Adding the final bits and pieces of calligraphy and the darkest darks will bring us to the end of the design process (above). Some bits may be lifted back to white, but all that is left to do on the actual painting would be to lay in the thin lines of the ropes and texture marks using a rigger brush. Let us review the process for the painting.

Step 1 – the light midtone wash
Step 2 – the dark midtone wash
Step 3 – the dark wash
Step 4 – the final bits of calligraphy
The original image
The final idea

 

When you go out on location, it is worth the time and effort to look the scene over and then make a plan for how you will approach the painting process. All that is left for us to do now is to make the painting, and we will do that in the next article. I hope that this has been helpful to you.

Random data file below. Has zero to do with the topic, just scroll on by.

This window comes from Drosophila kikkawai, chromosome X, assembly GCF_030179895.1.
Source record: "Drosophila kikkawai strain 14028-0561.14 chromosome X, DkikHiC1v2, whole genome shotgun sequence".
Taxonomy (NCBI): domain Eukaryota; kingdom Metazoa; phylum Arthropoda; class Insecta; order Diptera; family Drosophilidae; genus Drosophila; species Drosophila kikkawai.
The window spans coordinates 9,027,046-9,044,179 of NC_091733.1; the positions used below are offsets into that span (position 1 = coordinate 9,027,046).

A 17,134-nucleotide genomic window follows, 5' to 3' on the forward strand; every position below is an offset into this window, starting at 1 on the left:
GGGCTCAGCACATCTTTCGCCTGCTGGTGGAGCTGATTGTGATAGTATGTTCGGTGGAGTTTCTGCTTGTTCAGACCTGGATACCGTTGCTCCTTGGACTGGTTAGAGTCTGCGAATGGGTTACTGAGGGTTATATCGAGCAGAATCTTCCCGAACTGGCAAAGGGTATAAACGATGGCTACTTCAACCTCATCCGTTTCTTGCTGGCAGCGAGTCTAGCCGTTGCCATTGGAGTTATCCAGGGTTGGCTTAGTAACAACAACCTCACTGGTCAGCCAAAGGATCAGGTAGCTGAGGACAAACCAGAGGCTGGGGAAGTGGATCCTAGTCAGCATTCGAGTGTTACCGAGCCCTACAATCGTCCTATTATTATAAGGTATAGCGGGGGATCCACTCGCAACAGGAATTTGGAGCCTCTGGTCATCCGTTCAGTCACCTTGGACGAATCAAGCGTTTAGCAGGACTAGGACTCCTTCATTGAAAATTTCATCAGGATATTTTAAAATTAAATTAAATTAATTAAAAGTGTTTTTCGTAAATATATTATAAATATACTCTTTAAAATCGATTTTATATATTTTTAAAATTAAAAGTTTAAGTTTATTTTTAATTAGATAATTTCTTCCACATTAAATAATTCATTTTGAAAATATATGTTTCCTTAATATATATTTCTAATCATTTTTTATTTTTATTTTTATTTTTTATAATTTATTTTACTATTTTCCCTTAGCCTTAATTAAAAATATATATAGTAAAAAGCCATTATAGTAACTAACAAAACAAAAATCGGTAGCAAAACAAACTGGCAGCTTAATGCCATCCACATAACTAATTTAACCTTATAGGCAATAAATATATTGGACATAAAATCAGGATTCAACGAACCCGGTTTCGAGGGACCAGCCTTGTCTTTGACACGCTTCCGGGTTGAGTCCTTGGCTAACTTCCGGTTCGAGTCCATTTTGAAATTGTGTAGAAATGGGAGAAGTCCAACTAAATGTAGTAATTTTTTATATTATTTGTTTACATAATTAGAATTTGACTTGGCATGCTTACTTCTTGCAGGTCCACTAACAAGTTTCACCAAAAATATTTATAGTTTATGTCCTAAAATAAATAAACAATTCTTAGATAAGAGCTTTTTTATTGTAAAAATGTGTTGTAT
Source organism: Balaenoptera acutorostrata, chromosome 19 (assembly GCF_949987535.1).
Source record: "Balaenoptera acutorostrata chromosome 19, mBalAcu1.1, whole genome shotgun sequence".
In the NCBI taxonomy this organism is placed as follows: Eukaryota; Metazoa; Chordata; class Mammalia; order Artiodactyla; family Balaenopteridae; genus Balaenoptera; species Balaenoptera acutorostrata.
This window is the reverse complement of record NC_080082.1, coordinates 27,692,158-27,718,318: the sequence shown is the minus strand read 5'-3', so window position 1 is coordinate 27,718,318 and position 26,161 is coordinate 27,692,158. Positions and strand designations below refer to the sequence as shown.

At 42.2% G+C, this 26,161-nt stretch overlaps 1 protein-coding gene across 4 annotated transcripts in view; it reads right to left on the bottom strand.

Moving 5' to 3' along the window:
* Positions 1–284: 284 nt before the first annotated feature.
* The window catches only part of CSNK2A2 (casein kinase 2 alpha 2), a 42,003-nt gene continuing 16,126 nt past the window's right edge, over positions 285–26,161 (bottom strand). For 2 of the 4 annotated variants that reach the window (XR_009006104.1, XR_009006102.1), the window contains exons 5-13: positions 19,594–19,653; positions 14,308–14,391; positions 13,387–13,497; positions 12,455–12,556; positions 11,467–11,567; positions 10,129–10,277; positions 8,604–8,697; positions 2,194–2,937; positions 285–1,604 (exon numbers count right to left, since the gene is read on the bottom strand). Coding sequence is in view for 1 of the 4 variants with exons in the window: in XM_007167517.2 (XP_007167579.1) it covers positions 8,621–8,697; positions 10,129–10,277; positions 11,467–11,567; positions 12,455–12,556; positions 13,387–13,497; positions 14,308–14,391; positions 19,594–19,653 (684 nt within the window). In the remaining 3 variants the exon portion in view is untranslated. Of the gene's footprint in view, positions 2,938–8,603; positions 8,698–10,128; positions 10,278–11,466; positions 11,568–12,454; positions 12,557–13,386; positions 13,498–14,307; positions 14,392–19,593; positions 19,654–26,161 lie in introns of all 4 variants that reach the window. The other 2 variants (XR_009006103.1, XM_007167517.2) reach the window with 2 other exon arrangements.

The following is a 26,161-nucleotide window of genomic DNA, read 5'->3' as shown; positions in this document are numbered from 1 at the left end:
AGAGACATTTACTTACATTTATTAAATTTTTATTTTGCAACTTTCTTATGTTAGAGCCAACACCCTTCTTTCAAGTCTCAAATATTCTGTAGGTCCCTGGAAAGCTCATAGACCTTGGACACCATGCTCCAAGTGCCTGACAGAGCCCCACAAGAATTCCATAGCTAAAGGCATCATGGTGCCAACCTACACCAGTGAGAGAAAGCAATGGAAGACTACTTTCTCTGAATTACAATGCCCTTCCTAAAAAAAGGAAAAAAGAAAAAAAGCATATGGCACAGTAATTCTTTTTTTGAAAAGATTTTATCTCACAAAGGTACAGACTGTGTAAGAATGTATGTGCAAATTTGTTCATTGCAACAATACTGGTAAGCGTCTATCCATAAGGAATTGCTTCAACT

-Russell Black

*Also check out Daniel Novotny’s take on the subject here.

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4 Comments

  1. Pingback: Double Vision: “Seeing Simply” with Russell Black – Part 2 – ATELIER NOVOTNY

  2. Pingback: Double Vision: “Seeing Simply” with Daniel Novotny – Part 2 – ATELIER NOVOTNY

  3. Emma July 27, 2017 at 23:08

    This is a very interesting article, thank you for sharing your thoughts and ideas! It is very useful for an amateur like myself to see the step-by-step thought process that goes in to a good watercolour painting. Looking forward to seeing the paintings

    Reply
  4. Pingback: Double Vision: “Seeing Simply” with Daniel Novotny – Part 1 – ATELIER NOVOTNY